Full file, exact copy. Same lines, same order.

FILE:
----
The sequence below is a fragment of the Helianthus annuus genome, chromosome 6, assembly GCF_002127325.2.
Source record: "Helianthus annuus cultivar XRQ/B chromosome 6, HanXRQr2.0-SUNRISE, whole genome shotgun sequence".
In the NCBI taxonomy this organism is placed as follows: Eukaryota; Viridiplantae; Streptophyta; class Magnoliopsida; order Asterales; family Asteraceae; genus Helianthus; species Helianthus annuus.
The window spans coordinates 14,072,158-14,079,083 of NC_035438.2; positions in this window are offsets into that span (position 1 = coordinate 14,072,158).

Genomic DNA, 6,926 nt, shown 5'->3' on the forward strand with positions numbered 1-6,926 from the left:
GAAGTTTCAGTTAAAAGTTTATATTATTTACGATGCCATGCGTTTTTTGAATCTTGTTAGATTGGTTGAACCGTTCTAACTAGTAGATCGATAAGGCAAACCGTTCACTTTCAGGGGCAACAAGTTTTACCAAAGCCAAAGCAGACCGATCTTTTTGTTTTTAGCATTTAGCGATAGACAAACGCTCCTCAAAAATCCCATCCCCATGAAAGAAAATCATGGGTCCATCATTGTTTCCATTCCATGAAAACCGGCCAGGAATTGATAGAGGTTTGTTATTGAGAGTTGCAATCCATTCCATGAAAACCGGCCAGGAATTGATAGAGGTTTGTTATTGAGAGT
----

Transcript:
The sequence below is a fragment of the Helianthus annuus genome, chromosome 6, assembly GCF_002127325.2.
Source record: "Helianthus annuus cultivar XRQ/B chromosome 6, HanXRQr2.0-SUNRISE, whole genome shotgun sequence".
In the NCBI taxonomy this organism is placed as follows: Eukaryota; Viridiplantae; Streptophyta; class Magnoliopsida; order Asterales; family Asteraceae; genus Helianthus; species Helianthus annuus.
The window spans coordinates 14,072,158-14,079,083 of NC_035438.2; positions in this window are offsets into that span (position 1 = coordinate 14,072,158).

Genomic DNA, 6,926 nt, shown 5'->3' on the forward strand with positions numbered 1-6,926 from the left:
GAAGTTTCAGTTAAAAGTTTATATTATTTACGATGCCATGCGTTTTTTGAATCTTGTTAGATTGGTTGAACCGTTCTAACTAGTAGATCGATAAGGCAAACCGTTCACTTTCAGGGGCAACAAGTTTTACCAAAGCCAAAGCAGACCGATCTTTTTGTTTTTAGCATTTAGCGATAGACAAACGCTCCTCAAAAATCCCATCCCCATGAAAGAAAATCATGGGTCCATCATTGTTTCCATTCCATGAAAACCGGCCAGGAATTGATAGAGGTTTGTTATTGAGAGTTGCAATCCATTCCATGAAAACCGGCCAGGAATTGATAGAGGTTTGTTATTGAGAGT